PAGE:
Farewell to the Party of Reagan. On Tuesday night, white evangelicals set fire to what remained of Reagan Republicanism and overwhelmingly endorsed Trumpism, a toxic brew of white ethno-nationalist populism spiked with heavy doses of misogyny and xenophobia. In doing so, they may have also destroyed their witness to the nation.
According to exit polls, 81 percent of white evangelicals voted for Donald Trump. That number should stun on its own, but its historical outrageousness becomes clearer when considering it represents higher support than George W. Bush received from white evangelicals in his two election bids.
Despite that enthusiastic endorsement, some conservative Christian leaders are already trying to distance evangelicals from their complicity in the results. On his blog at Christianity Today, Ed Stetzer wrote that evangelicals needed to “accept the outcome and what it means,” as if evangelicals had to struggle to come to terms with a result they had in fact created.
Other evangelicals, in an attempt to separate themselves from the full meaning of what they have done, have been busy recirculating a Washington Post article from earlier this month that detailed how “deep disgust” for Hillary Clinton drove evangelicals to vote for Trump, a desperate attempt to pretend this election was about rejecting Clinton rather than backing Trump.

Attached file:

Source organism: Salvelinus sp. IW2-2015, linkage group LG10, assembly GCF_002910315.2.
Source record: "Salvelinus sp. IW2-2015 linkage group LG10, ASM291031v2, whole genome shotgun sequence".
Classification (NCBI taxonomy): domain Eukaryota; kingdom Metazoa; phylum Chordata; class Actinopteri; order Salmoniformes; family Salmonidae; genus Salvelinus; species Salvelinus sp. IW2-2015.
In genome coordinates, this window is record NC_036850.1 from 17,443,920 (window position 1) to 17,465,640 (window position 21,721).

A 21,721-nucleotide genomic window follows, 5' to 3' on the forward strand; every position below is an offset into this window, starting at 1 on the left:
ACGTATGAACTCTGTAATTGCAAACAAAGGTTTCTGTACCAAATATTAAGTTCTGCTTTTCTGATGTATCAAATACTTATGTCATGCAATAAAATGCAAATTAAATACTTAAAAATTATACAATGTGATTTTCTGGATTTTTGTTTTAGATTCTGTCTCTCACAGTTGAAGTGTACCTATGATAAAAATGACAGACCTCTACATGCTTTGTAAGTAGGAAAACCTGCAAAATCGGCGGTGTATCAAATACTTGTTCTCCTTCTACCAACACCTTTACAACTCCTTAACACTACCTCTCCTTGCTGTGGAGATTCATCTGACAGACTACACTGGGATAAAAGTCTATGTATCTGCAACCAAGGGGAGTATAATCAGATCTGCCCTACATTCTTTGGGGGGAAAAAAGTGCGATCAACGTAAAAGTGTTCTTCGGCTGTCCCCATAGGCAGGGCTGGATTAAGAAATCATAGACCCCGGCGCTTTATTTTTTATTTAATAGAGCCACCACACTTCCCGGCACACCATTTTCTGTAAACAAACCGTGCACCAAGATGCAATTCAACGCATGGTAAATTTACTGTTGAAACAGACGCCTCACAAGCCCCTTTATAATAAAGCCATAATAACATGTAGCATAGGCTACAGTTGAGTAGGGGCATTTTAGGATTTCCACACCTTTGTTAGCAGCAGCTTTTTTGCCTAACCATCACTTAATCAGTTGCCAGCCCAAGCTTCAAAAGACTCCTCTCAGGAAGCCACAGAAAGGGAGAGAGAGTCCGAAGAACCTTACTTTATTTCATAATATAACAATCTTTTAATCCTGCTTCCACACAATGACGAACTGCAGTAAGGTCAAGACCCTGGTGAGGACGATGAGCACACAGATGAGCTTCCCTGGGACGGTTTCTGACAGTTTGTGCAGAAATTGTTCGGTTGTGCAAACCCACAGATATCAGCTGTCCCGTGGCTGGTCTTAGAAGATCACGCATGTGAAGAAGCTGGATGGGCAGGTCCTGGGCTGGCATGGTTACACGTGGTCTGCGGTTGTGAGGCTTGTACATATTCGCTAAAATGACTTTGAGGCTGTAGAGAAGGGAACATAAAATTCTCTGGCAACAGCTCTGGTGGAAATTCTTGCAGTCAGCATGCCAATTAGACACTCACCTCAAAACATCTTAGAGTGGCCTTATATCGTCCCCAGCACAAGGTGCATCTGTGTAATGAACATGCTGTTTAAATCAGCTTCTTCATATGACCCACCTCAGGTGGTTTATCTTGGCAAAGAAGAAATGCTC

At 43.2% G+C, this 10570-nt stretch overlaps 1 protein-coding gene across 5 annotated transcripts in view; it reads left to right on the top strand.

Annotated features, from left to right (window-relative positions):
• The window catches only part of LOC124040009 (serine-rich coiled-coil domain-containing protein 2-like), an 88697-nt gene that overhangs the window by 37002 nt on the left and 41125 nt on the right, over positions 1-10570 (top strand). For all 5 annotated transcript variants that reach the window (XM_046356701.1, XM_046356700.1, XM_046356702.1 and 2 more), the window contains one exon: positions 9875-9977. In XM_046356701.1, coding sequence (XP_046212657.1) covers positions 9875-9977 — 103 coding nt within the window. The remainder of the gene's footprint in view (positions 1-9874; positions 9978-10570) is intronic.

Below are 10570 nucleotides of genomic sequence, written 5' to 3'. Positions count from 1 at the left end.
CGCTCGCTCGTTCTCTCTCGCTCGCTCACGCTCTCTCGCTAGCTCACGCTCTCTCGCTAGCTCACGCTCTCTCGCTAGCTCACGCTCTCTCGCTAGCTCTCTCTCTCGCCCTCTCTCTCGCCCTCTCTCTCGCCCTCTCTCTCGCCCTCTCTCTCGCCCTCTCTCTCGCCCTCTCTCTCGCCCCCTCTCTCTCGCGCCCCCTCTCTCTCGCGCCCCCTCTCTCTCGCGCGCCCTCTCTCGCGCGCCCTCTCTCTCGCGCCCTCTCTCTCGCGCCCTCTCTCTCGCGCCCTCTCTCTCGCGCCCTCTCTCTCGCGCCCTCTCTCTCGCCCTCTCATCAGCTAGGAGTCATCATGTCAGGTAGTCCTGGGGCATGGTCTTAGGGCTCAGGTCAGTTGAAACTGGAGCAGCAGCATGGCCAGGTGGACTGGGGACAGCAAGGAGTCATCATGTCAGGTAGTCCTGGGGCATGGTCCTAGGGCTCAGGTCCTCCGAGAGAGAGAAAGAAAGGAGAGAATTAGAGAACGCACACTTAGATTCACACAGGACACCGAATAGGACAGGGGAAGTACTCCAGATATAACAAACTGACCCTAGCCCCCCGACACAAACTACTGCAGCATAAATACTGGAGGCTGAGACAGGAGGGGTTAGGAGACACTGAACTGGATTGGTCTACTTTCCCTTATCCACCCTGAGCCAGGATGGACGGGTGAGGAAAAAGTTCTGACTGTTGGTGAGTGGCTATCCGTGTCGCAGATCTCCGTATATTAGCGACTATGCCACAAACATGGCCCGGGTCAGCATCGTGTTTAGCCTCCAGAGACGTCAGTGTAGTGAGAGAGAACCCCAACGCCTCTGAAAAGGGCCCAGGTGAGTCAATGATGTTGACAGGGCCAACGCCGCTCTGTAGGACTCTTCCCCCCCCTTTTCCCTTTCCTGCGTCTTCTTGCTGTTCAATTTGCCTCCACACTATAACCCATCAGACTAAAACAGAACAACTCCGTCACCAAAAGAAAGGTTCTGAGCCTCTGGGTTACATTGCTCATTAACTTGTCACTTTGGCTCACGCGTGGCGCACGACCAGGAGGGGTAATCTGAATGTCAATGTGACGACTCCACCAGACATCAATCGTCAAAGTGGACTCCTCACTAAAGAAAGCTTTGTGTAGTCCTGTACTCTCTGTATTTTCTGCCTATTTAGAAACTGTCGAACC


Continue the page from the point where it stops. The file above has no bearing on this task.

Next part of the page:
But “votes against Clinton” is not what history will record.
Instead, white evangelicals will forever be associated with Donald Trump in the minds of the American people. And they will pay the price for that association.
No longer the grassroots tidal wave that brought Ronald Reagan into office; no more the loyal base that ensured George W. Bush’s two terms. They are now the Trumpvangelicals, a political movement that told us character and conscience mattered while they sacrificed principle on the altar of politics to elect a demagogic despot who demeaned the American people and belittled the Christian faith.
Since evangelicals became heavily involved in politics in the late 1970s, there have been some who worried what that engagement would mean for their prophetic voice to the nation. Those worries grew especially pronounced in moments of defeat. When Bill Clinton won two terms in the 1990s, some evangelical leaders argued conservative Christians needed to redirect their resources and energy to saving the lost rather than trying to elect Republicans to office.
Following Obama’s victory in 2008, Cal Thomas, a former Moral Majority leader, echoed those sentiments, advocating evangelicals abandon politics for the more important work of proselytizing. “If conservative evangelicals choose obscurity and seek to glorify God,” Thomas wrote, “they will get much of what they hope for, but can never achieve, in and through politics.”
These leaders worried that in wasting time on political losses, evangelicals were sacrificing their opportunity to spread the Gospel. But the reality proved far worse. In ensuring the most awful political victory in our nation’s history, white evangelicals have permanently damaged their moral witness.
White evangelicals won Trump the presidency in 2016. But what they will have lost in doing so is only beginning to be measured.